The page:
- Is that house jeopardizing a two-state solution? Continued Israeli settlement eats up land where a Palestinian state could emerge. It complicates future border and security arrangements. It harms the credibility of moderate Palestinian leaders and undermines Palestinian popular support for the two-state solution. And it creates a new problem for Israel as a Jewish democracy. If we want to hold all the land, Israel must give the Palestinians full rights to remain a democracy. But the Palestinians are or will soon be the majority of those who live between the Mediterranean Sea and the Jordan River. So holding all the land means we will lose our independence as a Jewish people.
- Is that house being used as propaganda by Hamas? Hamas takes advantage of settlement construction to show that negotiations only perpetuate the occupation because Israel continues establishing facts on the ground under the guise of peace efforts.
That house, and thousands like it, is endangering the Zionist dream of Jews being a free people in our own land. Our entrenchment in the West Bank is entrapping us.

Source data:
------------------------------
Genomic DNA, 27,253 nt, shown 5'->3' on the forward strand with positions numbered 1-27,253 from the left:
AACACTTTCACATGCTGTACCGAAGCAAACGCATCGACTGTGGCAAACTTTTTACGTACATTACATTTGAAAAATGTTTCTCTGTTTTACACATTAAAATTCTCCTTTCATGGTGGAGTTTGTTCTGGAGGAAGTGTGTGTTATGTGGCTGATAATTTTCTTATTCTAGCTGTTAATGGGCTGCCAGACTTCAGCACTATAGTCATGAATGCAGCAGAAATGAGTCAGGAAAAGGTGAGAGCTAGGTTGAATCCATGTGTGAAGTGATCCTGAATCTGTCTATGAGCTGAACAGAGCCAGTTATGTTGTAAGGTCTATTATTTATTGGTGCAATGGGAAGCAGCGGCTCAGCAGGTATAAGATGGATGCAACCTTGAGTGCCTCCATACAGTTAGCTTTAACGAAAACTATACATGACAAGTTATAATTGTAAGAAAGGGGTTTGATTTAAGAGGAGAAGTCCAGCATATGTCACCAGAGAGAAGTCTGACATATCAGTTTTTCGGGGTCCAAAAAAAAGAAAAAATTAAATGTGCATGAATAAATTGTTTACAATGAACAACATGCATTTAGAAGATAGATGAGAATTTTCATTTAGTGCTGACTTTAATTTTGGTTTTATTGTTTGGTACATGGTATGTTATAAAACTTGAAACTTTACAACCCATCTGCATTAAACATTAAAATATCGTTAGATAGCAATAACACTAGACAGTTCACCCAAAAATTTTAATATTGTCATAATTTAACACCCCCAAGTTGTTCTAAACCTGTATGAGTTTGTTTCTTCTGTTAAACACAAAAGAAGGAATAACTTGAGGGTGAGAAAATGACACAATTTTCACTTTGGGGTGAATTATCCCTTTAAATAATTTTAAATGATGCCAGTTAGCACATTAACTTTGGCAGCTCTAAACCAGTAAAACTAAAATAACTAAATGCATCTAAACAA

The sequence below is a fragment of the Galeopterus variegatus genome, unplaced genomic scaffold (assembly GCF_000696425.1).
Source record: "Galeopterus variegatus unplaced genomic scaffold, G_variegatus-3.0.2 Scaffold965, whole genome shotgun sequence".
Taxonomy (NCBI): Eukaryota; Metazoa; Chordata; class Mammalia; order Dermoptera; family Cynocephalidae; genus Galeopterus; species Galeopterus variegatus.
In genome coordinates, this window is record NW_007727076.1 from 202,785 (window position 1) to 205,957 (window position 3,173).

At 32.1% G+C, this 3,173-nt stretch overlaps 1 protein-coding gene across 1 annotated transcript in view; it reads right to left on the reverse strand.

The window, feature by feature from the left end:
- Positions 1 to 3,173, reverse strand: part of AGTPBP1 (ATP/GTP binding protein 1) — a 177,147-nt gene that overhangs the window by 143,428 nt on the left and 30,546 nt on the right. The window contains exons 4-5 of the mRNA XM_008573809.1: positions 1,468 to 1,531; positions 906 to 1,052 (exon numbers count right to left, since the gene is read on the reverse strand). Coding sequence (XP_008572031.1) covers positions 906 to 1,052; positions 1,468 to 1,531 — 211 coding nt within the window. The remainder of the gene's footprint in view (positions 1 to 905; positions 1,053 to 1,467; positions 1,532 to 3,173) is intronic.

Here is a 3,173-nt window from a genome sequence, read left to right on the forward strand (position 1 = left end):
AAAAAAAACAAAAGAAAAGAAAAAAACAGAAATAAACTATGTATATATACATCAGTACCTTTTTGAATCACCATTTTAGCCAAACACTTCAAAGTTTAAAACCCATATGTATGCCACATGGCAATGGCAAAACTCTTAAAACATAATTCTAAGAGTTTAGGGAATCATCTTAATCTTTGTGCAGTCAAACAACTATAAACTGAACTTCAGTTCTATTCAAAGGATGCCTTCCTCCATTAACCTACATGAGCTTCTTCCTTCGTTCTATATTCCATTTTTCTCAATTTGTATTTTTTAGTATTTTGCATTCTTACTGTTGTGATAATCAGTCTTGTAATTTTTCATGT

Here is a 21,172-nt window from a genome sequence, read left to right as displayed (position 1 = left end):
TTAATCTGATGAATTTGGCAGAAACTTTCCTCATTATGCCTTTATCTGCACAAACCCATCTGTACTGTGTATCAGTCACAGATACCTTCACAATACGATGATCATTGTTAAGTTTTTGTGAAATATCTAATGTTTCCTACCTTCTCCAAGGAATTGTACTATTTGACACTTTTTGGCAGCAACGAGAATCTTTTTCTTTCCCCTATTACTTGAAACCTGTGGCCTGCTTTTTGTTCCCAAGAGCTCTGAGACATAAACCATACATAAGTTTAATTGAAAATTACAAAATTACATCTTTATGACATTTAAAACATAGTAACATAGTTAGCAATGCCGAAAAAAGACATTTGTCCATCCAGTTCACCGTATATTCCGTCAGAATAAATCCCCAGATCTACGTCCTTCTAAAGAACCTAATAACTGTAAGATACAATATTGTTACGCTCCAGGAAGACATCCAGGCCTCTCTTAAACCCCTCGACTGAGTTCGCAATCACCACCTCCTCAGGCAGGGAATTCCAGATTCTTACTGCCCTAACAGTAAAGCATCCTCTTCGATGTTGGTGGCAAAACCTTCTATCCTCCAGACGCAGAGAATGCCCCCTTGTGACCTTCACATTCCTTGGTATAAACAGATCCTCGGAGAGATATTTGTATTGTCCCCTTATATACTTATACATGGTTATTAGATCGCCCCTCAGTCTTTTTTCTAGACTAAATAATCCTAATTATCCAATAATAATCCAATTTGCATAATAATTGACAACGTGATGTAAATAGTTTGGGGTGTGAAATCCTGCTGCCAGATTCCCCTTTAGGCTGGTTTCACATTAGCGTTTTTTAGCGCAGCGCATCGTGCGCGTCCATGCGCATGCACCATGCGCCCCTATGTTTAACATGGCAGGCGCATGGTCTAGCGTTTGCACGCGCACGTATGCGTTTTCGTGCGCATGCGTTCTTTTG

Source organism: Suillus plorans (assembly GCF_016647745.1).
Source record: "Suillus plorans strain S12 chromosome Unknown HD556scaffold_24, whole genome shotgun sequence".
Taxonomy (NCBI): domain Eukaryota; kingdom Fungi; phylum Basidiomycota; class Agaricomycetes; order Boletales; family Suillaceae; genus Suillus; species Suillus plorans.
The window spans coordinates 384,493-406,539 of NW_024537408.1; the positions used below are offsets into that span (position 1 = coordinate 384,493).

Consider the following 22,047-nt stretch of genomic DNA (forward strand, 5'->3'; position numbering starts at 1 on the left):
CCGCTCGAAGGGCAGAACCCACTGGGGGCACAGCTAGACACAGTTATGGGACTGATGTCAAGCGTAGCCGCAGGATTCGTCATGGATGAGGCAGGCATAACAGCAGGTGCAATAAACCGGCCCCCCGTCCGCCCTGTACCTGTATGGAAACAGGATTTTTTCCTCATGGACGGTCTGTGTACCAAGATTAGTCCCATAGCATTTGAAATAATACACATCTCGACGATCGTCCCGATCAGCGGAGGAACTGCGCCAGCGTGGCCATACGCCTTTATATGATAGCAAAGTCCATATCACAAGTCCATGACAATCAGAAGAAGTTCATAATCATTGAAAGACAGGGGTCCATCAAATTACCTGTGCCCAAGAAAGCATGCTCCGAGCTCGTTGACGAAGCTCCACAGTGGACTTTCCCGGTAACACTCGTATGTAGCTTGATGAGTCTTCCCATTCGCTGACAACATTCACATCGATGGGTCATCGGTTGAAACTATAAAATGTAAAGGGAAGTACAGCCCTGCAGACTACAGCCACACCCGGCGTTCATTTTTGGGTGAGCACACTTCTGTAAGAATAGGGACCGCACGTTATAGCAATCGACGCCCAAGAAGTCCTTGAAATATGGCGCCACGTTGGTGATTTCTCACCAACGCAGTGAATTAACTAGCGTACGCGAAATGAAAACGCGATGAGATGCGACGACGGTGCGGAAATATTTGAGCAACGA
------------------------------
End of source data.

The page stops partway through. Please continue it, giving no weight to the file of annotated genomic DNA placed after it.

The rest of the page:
That is Peace Now’s message to our fellow Israelis. We’re patriots – that means when we put on the uniform of the Israel Defense Forces, we loyally guard that house. But when our military duty ends, we take up our civic duty to warn our fellow citizens of the danger we face by continuing the occupation.
At last we have a state, the homeland of the Jewish people: The state that so many generations of Jews dreamed about. But the implementation has been flawed. We have reached a situation in which the state has mortgaged itself, and its future, in order to hold on to the territories, for the sake of the settlements.
That cost has begun to make average Israelis wonder about the price they are paying for the settlers’ self-indulgent ideology.
As columnist Yair Lapid recently wrote in the daily Israeli newspaper Yedioth Ahronoth, referring to the settlers, “Four percent of the Israeli population cannot decide that they are the only ones who know what is right. We live here too.”
So that house, so cavalierly promoted as the response to an act of terror, affects the entire Israeli public. But the truth is that the occupation is not merely about houses in settlements. It is also about violence and the flouting of Israeli law.